to ventilated areas


To augment gas exchange, the patient needs endotracheal suctioning periodically. Prior to suc-tioning, hyperventilate and hyperoxygenate the patient to prevent the ill effects of suctioning, such as cardiac dysrhythmias or hypotension. Turn the patient as often as possible, even every

44 Adrenal Insufficiency (Addison's Disease)

hour, to increase ventilation and perfusion to all areas of the lung. If the patient has particularly poor gas exchange, consider a rocking bed that constantly changes the patient's position. If the patient's condition allows, even if the patient is intubated and on a ventilator, get the patient out of bed for brief periods. Evaluate the patient's condition to determine if soft restraints are appropriate. Although restraints are frustrating for the patient, they may be necessary to reduce the risk of self-extubation.

If the patient requires medications for skeletal muscle paralysis, provide complete care and make sure the medical management includes sedation. Use artificial tears to moisten the patient's eyes because the patient loses the blink reflex. Provide passive range-of-motion exercises every 8 hours to prevent contractures. Reposition the patient at least every 2 hours for comfort and adequate gas exchange, and to prevent skin breakdown. Provide complete hygiene, including mouth care, as needed. Assist the patient to conserve oxygen and limit oxygen consumption by spacing all activities, limiting interruptions to enhance rest, and providing a quiet environment.

The patient and family may be fearful and anxious. Acknowledge their fear without providing false reassurance. Explain the critical care environment and technology but emphasize the importance of the patient's humanness over and above the technology. Maintain open communication among all involved. Answer all questions and provide methods for the patient and family to communicate, such as a magic slate or point board.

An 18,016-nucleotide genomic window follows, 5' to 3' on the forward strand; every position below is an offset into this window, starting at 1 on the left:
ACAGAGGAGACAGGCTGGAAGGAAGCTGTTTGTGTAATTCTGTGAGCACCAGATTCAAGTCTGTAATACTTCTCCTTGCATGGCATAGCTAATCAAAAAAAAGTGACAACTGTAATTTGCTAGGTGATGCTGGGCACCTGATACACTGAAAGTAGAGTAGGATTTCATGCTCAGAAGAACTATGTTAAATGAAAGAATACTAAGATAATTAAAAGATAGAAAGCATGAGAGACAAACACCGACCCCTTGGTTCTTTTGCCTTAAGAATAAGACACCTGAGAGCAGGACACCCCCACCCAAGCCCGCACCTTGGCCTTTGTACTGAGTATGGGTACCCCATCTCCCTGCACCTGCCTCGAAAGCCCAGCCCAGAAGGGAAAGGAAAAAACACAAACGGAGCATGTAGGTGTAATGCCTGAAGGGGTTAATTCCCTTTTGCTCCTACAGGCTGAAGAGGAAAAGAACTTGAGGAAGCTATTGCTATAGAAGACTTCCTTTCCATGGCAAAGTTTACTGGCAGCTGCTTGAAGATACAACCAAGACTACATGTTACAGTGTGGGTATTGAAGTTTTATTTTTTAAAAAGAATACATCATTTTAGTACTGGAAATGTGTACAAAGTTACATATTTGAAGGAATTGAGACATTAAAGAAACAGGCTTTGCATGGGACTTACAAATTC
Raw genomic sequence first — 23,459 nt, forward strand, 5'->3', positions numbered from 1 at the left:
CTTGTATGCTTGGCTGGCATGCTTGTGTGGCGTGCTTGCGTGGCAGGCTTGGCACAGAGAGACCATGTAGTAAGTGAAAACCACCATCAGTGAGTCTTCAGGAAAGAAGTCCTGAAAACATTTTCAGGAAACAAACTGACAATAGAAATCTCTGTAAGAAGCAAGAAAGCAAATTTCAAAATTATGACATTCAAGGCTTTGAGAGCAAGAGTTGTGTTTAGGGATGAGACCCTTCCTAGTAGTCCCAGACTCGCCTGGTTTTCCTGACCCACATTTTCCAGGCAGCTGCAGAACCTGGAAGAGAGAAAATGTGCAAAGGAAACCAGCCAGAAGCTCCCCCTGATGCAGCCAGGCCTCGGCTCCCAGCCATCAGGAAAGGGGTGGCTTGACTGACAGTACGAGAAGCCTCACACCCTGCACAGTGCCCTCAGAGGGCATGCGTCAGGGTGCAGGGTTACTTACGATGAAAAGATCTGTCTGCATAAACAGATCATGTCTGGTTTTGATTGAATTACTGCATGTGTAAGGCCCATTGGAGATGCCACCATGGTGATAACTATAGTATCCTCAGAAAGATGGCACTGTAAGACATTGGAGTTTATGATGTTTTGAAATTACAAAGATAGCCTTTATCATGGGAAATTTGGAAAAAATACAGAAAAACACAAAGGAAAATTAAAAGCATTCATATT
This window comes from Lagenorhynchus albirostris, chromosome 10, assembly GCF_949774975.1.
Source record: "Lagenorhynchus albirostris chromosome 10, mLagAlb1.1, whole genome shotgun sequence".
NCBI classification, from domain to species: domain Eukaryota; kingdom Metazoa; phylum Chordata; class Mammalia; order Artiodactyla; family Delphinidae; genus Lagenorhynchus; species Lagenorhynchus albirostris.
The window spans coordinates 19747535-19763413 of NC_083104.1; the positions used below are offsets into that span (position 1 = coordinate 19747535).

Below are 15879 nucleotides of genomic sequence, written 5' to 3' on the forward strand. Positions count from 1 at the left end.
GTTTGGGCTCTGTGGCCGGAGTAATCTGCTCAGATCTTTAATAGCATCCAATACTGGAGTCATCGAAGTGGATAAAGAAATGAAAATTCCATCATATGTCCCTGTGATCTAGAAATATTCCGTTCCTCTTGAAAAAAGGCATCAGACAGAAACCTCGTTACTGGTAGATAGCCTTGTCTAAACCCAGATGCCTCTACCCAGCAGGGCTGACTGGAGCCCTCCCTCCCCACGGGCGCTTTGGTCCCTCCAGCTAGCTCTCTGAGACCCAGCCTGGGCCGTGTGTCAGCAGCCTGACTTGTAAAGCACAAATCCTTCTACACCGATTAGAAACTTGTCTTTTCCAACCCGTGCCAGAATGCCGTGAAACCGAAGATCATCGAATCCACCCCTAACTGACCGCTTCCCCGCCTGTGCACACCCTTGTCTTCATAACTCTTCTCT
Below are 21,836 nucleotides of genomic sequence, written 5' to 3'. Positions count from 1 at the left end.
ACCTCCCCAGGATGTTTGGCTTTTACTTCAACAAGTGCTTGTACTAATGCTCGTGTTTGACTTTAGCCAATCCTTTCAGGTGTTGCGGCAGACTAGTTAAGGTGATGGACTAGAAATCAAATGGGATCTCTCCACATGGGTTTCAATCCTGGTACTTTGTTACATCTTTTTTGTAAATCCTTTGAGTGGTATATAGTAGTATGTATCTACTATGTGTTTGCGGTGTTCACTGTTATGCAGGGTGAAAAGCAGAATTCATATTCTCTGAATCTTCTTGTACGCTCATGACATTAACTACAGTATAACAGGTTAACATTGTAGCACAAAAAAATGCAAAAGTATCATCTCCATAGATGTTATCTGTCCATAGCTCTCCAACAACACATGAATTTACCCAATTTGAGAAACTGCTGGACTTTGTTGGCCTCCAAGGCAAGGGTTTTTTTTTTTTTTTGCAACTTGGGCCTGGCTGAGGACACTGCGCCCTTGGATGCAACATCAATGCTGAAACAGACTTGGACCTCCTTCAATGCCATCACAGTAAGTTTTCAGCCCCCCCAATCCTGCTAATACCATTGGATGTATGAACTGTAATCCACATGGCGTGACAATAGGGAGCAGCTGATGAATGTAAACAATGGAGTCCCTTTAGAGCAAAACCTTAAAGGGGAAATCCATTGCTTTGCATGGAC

• Respiratory status of the patient: respiratory rate, breath sounds, and the use of accessory muscles; arterial blood gas (ABG) levels; pulse oximeter and chest x-ray results

• Response to treatment, mechanical ventilation, immobility, and bedrest

• Presence of any complications (depends on the precipitating condition leading to ARDS)

PREVENTION. Prompt attention for any infections may decrease the incidence of sepsis, which can lead to ARDS.

COMPLICATIONS. If patients survive ARDS, few residual effects are seen. Complications are directed to any other conditions the patient may have.

^Addison's disease, primary adrenal insufficiency, occurs rarely. The adrenal glands consist of the medulla and the cortex. The medulla is responsible for the secretion of the catecholamines epinephrine and norepinephrine; the cortex is responsible for the secretion of glu-cocorticoids, mineralocorticoids, and androgen. The principal glucocorticoid, cortisol, helps regulate blood pressure, metabolism, anti-inflammatory response, and emotional behavior. The principal mineralocorticoid, aldosterone, is important for regulating sodium levels. Adrenal insufficiency is characterized by the decreased production of cortisol, aldosterone,

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